I visited my local medical centre and asked for help. I was lucky that my first appointment was with Doctor E who I trusted. I was started on Acamprasate to reduce my cravings and advised to slowly reduce my intake over a period of weeks. Dr E also referred me to the Specialist Alcohol Nurse who held clinics weekly at the surgery. I attended religiously and I would lie to them both telling them I was cutting down. I would lie in my Drinks Diary. I would lie to them about my depression. I would lie about it all to Anne and my family. But really I was lying to myself all the time, and they all knew it. Treatment at home was never going to be the answer in my case, so I was referred to the Consultant Psychiatrist who dealt with addiction for assessment. It was decided that an inpatient detox was the only way forward, and I attended a 4 week pre-detox group each Thursday though February 2012. I was still drinking very heavily. My frequently repeated liver function blood tests scored through the roof!
Subsequently, I was given an admission date for my detox. The location was great – on a bus route from home so Anne could visit. The day before I was due in I went on a bender which lasted until the early hours – I was having drinks to celebrate my last drink, for God’s sake! When I walked on to the hospital ward at 9am I was still drunk. I was breathalysed and was miles over the upper limit for my treatment to begin. I would have to sit and wait until I blew a safe reading. Anne stayed with me. Withdrawal was starting to kick in big style 4 hours later, and I was still over the safe limit. The staff were worried I was going to fit so arranged for me to have some diazepam to sedate me a little. After six hours I blew reading that was marginally over the limit and it was decided it was safe enough to start treatment. After taking the first lot of medication along side the diazepam I became drowsy and was settled to bed. Apart from being disturbed for medication, that is where I stayed sleeping for the next 48 hours. As the meds were reduced I began to wander around a bit, though it wasn’t until the Friday that I felt comfortable enough with my shakes to use a knife and fork. Detox from then on was ok and my appetite ballooned dramatically, they could not fill me up. I was visited by Andy from the Lifeline Project in Rotherham – a Charitable Organisation that helps with ‘Alcohol and Substance Abuse Recovery’ and we discussed the possibilities of me attending there for distraction, one to one counselling and group therapies after my discharge. I agreed to this as I felt it would be greatly beneficial, especially as I lived above an off-license. I was discharged on the following Tuesday with full support and back-up, though I couldn’t have Antabuse because of my abnormal liver function.
From detox I was collected by Andy, and taken to The Lifeline Project in Rotherham. I had a good look round, checked out their programme and decided that this was for me – “but not today” as I had things to do and I wanted to be at home, though I arranged to return though the next day. The ‘things to do’ then went into action. With my holdall over my shoulder I walked into Rotherham town centre, passing pubs that I had recently and frequently visited. Not even the slightest twitch to make me go through the doors. I got the bus for the 45 minute journey from town to home and when I got off went straight into my local bar, had a blackcurrant squash and barred myself from buying alcohol. I left after the one drink to walk home, stopping off at every off-license on the way to bar myself from purchasing alcohol there too, finally stopping at the off-license I lived above to do the same. Mission accomplished, I was sober with nowhere to buy booze. It sounds so easy doesn’t it?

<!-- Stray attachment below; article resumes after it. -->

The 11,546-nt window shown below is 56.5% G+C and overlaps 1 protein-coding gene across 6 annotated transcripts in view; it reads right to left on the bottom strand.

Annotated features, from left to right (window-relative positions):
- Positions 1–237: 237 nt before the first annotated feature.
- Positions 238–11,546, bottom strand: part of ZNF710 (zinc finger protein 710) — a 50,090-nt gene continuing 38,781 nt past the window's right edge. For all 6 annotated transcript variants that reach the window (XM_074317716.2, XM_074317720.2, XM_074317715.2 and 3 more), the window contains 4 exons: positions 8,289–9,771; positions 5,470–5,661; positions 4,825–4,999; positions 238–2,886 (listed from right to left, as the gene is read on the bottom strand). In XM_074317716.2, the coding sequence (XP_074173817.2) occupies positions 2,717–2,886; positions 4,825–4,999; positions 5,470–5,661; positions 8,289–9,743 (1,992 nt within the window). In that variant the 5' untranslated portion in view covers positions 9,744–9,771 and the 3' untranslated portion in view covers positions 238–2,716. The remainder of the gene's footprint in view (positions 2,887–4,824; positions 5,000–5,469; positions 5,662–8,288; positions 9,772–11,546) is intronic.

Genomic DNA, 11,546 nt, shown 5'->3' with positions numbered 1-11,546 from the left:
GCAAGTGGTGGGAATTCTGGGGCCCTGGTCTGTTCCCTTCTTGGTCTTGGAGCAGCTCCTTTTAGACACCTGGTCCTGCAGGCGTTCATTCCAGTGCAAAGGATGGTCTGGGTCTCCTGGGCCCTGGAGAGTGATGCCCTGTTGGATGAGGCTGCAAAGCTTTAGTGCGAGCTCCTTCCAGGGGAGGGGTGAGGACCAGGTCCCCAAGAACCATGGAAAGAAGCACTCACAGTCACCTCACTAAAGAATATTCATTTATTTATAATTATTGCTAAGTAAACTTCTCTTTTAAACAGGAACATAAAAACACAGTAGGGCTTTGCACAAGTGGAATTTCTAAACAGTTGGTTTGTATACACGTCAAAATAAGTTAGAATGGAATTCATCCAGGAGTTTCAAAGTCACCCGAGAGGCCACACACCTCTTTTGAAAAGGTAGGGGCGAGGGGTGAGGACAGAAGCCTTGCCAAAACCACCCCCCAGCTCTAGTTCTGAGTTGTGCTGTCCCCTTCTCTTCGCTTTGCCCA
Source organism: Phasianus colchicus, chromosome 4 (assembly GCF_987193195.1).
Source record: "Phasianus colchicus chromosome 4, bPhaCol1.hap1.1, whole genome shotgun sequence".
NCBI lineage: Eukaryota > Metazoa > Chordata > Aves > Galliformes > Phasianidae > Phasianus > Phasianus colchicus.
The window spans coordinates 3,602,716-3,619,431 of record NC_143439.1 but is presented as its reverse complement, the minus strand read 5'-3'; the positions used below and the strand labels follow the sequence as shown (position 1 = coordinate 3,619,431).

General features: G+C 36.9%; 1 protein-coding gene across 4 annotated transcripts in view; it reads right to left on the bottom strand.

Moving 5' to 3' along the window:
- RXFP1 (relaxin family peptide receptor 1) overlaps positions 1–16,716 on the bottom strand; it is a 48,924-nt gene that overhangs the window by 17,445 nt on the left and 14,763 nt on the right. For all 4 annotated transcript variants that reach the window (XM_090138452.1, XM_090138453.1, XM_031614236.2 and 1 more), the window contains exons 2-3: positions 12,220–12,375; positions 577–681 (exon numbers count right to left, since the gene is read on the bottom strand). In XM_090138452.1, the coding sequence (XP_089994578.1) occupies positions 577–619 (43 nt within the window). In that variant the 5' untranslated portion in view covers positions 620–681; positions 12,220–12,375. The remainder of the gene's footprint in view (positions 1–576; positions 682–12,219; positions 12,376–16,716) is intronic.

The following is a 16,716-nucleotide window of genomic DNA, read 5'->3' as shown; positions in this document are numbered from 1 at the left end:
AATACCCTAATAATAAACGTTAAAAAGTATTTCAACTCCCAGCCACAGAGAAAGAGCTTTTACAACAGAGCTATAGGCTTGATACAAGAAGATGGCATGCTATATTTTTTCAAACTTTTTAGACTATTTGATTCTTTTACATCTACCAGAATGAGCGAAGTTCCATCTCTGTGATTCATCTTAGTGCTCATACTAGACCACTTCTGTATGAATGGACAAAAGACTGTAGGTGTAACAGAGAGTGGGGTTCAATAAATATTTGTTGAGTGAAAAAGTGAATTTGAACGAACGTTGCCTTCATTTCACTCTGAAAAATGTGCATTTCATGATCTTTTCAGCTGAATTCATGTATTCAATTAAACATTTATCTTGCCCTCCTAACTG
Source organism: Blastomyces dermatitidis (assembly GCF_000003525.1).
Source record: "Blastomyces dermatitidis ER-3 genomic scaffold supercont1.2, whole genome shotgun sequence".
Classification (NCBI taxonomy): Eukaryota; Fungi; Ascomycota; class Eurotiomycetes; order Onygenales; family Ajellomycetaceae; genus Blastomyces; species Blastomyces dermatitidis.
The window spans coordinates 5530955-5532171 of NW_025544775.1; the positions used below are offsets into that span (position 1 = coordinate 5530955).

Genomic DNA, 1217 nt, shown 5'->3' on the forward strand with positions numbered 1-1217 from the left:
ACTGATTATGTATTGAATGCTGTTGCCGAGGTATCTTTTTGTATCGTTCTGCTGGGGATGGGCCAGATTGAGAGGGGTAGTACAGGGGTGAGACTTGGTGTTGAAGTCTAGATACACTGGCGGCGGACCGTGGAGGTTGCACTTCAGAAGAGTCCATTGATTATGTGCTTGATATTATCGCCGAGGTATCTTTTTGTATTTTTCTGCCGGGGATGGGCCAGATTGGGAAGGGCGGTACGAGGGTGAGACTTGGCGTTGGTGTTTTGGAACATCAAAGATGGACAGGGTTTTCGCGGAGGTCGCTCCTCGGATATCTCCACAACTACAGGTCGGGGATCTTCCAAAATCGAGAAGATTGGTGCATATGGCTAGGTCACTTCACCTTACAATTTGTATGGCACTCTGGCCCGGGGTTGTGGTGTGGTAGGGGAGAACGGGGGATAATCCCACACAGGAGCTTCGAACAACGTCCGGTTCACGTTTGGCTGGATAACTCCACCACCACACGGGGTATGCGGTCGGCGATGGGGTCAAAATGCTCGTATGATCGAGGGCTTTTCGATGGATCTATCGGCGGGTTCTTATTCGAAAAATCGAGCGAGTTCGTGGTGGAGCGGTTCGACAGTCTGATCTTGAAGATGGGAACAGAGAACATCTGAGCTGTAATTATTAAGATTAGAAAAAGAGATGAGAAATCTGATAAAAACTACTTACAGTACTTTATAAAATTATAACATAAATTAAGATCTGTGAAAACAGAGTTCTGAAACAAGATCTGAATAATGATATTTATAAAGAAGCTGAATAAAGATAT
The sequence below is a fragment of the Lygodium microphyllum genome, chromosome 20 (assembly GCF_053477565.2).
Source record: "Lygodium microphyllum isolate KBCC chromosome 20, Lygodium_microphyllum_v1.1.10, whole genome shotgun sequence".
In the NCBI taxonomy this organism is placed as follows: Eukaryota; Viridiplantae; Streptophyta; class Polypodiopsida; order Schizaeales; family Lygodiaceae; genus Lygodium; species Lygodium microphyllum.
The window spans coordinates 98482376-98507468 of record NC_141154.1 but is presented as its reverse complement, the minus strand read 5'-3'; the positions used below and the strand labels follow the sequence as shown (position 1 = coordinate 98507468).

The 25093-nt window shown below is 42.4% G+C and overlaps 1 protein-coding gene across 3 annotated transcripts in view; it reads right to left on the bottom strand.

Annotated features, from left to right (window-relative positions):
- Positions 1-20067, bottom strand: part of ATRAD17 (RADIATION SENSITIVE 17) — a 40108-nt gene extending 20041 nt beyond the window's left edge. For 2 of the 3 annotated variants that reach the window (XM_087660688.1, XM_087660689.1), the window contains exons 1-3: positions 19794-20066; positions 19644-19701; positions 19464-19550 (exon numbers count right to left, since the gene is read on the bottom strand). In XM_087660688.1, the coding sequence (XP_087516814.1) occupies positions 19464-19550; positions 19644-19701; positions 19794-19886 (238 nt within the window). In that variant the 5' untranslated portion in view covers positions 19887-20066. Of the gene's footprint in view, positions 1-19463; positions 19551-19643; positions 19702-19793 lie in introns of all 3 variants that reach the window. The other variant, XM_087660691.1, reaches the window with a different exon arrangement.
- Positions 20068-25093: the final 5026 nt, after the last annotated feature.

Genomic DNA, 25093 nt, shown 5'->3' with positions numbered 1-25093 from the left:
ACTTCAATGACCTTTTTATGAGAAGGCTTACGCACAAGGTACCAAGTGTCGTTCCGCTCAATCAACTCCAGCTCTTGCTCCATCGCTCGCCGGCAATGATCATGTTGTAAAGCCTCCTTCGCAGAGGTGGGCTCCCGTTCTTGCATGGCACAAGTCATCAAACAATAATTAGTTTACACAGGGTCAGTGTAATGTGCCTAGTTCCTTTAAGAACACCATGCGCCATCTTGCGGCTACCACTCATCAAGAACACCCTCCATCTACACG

IT IS NOT!!
I did well for two months remaining totally abstinent. I was so very positive and my achievements were beyond my wildest dreams. Anne and I went to the seaside for a weekend break, we deserved it, and there was an air show on for the two days. I mixed, socialised and saw people merry on alcohol on the first day. I went for a walk around town during the evening as Anne wasn’t well, and went into bars and drank cola. I was as happy as a pig in muck with no desire to drink. Bingo – I had cracked it!
The air show on the Sunday was great with the world renowned Red Arrows starring. We had talked a lot during the weekend about the fact that I had fancied (wanted) a pint, as I had done over the previous two months. Anne gave me her opinion, that she felt this was not a good idea, but also said that ultimately the choice was mine and she would support me. Unwittingly she had given me an excuse. Our train back to Yorkshire was due to leave at 4.30. At 3.45 Anne fancied a cup of tea before we set off home. We were on the pier so we found a seat and table and I went to the bar to order. “A pot of tea for one and a pint and a half of Black Sheep Bitter please”. The half was to ‘neck’ at the bar in secret so Anne didn’t see – back to old habits. As I went back to her, she made no comment about the full pint glass I was carrying. We chatted and had the drinks, then went for the train and that was that.